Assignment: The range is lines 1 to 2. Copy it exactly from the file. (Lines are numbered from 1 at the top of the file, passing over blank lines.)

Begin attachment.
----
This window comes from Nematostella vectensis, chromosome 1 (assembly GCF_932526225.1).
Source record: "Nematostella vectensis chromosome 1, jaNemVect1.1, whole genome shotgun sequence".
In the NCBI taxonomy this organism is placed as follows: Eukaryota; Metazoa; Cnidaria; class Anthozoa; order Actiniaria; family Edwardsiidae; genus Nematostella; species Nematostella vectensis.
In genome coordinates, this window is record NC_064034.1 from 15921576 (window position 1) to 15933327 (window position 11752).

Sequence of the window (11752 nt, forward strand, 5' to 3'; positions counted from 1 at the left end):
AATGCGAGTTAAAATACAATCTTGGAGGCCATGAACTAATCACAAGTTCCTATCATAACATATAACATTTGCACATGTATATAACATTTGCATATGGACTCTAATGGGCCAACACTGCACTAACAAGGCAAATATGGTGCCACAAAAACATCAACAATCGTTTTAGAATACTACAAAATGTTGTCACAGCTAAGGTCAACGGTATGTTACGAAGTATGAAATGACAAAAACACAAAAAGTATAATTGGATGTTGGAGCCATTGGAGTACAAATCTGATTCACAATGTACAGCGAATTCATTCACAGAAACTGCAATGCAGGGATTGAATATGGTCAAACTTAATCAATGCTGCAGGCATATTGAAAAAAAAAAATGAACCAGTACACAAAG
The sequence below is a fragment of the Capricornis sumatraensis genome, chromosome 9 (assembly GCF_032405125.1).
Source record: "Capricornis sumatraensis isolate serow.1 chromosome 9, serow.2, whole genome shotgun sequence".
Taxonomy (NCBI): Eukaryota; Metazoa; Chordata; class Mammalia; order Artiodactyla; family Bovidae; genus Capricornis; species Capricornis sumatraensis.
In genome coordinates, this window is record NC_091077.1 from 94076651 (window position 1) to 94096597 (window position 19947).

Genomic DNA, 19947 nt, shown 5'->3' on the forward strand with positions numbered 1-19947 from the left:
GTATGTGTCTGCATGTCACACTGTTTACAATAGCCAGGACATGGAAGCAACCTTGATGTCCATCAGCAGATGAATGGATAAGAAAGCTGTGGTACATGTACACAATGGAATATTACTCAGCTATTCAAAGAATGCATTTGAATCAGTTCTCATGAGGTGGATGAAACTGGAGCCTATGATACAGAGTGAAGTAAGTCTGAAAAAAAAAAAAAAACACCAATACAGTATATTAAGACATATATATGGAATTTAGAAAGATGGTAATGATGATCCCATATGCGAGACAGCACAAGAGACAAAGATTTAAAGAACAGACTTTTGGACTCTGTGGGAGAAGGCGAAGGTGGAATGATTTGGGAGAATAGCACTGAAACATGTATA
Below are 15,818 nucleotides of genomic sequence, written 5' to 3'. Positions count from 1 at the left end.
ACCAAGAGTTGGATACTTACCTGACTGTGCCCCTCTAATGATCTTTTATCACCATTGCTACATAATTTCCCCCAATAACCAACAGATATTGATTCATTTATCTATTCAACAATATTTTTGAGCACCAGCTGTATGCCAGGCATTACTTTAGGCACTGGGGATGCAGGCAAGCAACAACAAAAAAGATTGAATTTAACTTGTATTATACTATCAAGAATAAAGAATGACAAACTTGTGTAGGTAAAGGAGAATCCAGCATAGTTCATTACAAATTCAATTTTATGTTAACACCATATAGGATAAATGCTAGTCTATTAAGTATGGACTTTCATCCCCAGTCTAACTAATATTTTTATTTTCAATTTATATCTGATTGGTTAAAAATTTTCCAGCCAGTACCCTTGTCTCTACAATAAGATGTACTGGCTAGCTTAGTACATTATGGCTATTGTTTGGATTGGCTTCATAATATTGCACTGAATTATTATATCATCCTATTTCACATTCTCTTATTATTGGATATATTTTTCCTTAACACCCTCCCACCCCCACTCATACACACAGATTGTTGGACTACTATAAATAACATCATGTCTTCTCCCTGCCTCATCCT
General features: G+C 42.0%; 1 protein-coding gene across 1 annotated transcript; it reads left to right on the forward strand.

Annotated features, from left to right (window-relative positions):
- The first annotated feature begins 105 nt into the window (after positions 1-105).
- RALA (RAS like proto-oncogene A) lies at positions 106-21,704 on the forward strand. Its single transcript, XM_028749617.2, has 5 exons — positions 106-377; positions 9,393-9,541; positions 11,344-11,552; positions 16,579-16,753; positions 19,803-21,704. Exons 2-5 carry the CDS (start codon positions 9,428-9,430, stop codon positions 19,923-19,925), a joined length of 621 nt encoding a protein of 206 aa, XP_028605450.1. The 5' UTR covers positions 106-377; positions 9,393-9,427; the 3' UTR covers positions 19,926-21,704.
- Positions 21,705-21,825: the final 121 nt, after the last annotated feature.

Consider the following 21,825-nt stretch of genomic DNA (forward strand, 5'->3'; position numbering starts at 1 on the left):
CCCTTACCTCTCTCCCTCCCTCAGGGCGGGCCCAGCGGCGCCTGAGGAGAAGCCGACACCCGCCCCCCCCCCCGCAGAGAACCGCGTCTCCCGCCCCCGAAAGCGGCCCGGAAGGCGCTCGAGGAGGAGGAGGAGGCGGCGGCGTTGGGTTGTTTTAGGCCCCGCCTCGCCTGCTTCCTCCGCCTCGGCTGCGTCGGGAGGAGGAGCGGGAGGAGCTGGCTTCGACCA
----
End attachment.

This window comes from Nematostella vectensis, chromosome 1 (assembly GCF_932526225.1).
Source record: "Nematostella vectensis chromosome 1, jaNemVect1.1, whole genome shotgun sequence".